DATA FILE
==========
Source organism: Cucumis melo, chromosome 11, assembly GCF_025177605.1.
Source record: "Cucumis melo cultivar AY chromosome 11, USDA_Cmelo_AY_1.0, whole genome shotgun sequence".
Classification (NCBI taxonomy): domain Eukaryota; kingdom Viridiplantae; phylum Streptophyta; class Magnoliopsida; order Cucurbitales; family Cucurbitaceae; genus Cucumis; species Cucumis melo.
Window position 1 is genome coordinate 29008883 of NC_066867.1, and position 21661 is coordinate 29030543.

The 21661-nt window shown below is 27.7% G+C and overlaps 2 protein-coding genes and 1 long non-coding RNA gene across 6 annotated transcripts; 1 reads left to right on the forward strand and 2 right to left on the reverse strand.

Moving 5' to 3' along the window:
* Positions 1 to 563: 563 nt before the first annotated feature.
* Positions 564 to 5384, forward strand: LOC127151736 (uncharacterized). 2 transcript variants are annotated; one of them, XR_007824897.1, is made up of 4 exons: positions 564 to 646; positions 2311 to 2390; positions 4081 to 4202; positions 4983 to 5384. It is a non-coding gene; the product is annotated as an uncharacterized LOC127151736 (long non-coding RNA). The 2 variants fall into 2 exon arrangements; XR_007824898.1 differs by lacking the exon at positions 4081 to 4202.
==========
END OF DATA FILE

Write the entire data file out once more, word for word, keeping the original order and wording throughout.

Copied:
Source organism: Cucumis melo, chromosome 11, assembly GCF_025177605.1.
Source record: "Cucumis melo cultivar AY chromosome 11, USDA_Cmelo_AY_1.0, whole genome shotgun sequence".
Classification (NCBI taxonomy): domain Eukaryota; kingdom Viridiplantae; phylum Streptophyta; class Magnoliopsida; order Cucurbitales; family Cucurbitaceae; genus Cucumis; species Cucumis melo.
Window position 1 is genome coordinate 29008883 of NC_066867.1, and position 21661 is coordinate 29030543.

The 21661-nt window shown below is 27.7% G+C and overlaps 2 protein-coding genes and 1 long non-coding RNA gene across 6 annotated transcripts; 1 reads left to right on the forward strand and 2 right to left on the reverse strand.

Moving 5' to 3' along the window:
* Positions 1 to 563: 563 nt before the first annotated feature.
* Positions 564 to 5384, forward strand: LOC127151736 (uncharacterized). 2 transcript variants are annotated; one of them, XR_007824897.1, is made up of 4 exons: positions 564 to 646; positions 2311 to 2390; positions 4081 to 4202; positions 4983 to 5384. It is a non-coding gene; the product is annotated as an uncharacterized LOC127151736 (long non-coding RNA). The 2 variants fall into 2 exon arrangements; XR_007824898.1 differs by lacking the exon at positions 4081 to 4202.